The MapReduce Programming Paradigm

By Lillian Pierson

MapReduce is a programming paradigm that was designed to allow parallel distributed processing of large sets of data, converting them to sets of tuples, and then combining and reducing those tuples into smaller sets of tuples. In layman’s terms, MapReduce was designed to take big data and use parallel distributed computing to turn big data into little- or regular-sized data.

Parallel distributed processing refers to a powerful framework where mass volumes of data are processed very quickly by distributing processing tasks across clusters of commodity servers. With respect to MapReduce, tuples refer to key-value pairs by which data is grouped, sorted, and processed.

MapReduce jobs work via map and reduce process operation sequences across a distributed set of servers. In the map task, you delegate your data to key-value pairs, transform it, and filter it. Then you assign the data to nodes for processing.

In the reduce task, you aggregate that data down to smaller sized datasets. Data from the reduce step is transformed into a standard key-value format — where the key acts as the record identifier and the value is the value that’s being identified by the key. The clusters’ computing nodes process the map and reduce tasks that are defined by the user. This work is done in accordance with the following two steps:

  1. Map the data.

    The incoming data must first be delegated into key-value pairs and divided into fragments, which are then assigned to map tasks. Each computing cluster — a group of nodes that are connected to each other and perform a shared computing task — is assigned a number of map tasks, which are subsequently distributed among its nodes.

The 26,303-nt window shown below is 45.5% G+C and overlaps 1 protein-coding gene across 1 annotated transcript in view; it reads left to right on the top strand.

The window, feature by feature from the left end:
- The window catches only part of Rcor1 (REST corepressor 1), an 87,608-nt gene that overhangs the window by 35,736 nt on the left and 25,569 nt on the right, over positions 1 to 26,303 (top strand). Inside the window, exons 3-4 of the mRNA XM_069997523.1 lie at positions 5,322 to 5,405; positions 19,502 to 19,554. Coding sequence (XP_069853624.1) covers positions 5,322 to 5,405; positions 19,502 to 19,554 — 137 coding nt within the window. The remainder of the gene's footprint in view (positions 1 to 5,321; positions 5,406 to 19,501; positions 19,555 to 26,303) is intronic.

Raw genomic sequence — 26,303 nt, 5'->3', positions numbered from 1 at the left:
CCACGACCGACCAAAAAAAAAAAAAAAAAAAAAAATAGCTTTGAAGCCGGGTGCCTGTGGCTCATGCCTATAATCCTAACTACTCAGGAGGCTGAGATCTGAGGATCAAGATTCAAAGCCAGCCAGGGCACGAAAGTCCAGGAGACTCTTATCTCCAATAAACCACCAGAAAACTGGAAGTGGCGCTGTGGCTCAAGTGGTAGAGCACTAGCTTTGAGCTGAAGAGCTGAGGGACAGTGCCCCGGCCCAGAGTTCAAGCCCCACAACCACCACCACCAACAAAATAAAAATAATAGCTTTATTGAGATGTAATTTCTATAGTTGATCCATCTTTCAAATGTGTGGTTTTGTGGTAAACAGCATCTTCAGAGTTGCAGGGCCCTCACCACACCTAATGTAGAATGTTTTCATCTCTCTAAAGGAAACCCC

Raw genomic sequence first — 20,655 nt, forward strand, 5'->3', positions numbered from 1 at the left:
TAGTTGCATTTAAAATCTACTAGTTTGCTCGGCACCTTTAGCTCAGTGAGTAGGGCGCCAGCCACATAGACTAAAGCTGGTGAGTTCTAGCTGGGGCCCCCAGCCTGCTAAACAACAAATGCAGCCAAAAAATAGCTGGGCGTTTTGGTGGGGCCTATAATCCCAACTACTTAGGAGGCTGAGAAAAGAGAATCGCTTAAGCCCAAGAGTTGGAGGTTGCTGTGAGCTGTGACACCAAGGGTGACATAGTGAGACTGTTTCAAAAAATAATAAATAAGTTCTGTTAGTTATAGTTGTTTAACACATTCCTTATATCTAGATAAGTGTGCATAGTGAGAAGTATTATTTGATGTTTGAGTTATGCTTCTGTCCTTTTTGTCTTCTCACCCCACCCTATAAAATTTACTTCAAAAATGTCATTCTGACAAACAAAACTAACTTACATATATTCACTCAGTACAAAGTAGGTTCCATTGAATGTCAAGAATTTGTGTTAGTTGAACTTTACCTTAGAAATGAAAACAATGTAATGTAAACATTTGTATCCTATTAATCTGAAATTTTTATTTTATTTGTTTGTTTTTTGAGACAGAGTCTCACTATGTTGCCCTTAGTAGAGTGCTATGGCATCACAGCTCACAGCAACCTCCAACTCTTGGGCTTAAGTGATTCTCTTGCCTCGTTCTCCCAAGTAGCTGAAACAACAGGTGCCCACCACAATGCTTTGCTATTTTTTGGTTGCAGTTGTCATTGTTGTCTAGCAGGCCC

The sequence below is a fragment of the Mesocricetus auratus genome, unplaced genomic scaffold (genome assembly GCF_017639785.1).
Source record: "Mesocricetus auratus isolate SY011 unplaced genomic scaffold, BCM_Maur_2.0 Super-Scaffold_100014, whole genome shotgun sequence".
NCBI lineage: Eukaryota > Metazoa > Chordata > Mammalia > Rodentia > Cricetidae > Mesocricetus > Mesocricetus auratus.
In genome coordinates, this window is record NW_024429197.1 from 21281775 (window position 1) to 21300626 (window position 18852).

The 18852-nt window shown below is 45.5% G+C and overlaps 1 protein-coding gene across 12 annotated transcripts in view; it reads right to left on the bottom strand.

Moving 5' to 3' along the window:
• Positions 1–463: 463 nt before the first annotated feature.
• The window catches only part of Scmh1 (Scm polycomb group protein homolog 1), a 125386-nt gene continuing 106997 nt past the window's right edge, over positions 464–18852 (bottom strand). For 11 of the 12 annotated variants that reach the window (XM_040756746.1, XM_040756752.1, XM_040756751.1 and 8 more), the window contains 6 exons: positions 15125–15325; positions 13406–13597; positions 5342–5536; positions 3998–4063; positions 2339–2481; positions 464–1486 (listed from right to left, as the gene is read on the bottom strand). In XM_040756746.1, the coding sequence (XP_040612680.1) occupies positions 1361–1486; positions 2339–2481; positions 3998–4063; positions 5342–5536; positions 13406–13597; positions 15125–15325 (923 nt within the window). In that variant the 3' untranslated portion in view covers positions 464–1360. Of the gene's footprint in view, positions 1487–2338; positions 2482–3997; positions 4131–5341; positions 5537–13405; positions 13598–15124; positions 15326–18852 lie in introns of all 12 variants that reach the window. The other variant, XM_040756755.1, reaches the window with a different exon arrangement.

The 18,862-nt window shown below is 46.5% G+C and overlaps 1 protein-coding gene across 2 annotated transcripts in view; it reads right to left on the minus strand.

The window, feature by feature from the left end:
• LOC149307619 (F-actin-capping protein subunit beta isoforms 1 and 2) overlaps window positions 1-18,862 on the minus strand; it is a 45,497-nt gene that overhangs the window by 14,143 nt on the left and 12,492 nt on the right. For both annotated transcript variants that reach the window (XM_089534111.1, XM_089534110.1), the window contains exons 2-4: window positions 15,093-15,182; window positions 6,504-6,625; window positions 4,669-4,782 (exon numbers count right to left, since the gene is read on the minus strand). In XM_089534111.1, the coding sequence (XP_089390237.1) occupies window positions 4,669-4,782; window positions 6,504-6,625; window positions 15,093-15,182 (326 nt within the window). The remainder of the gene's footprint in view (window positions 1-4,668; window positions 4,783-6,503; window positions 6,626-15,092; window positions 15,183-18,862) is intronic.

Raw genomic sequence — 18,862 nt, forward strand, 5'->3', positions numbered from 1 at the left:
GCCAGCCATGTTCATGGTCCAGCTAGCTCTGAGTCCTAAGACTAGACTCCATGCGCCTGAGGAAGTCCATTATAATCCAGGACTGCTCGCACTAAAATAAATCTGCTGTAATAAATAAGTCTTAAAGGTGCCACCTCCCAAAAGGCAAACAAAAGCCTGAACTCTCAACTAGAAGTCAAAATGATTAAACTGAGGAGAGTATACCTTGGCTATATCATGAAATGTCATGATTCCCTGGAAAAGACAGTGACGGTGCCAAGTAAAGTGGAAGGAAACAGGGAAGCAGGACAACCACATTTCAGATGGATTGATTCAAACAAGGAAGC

Upon processing of the key-value pairs, intermediate key-value pairs are generated. The intermediate key-value pairs are sorted by their key values, and this list is divided into a new set of fragments. Whatever count you have for these new fragments, it will be the same as the count of the reduce tasks.

  2. Reduce the data.

    Every reduce task has a fragment assigned to it. The reduce task simply processes the fragment and produces an output, which is also a key-value pair. Reduce tasks are also distributed among the different nodes of the cluster. After the task is completed, the final output is written onto a file system.

In short, you can quickly and efficiently boil down and begin to make sense of a huge volume, velocity, and variety of data by using map and reduce tasks to tag your data by (key, value) pairs, and then reduce those pairs into smaller sets of data through aggregation operations — operations that combine multiple values from a dataset into a single value. A diagram of the MapReduce architecture can be found here.

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If your data doesn’t lend itself to being tagged and processed via keys, values, and aggregation, then map and reduce generally isn’t a good fit for your needs.

If you’re using MapReduce as part of a Hadoop solution, then the final output is written onto the Hadoop Distributed File System (HDFS). HDFS is a file system that includes clusters of commodity servers that are used to store big data. HDFS makes big data handling and storage financially feasible by ­distributing storage tasks across clusters of cheap commodity servers.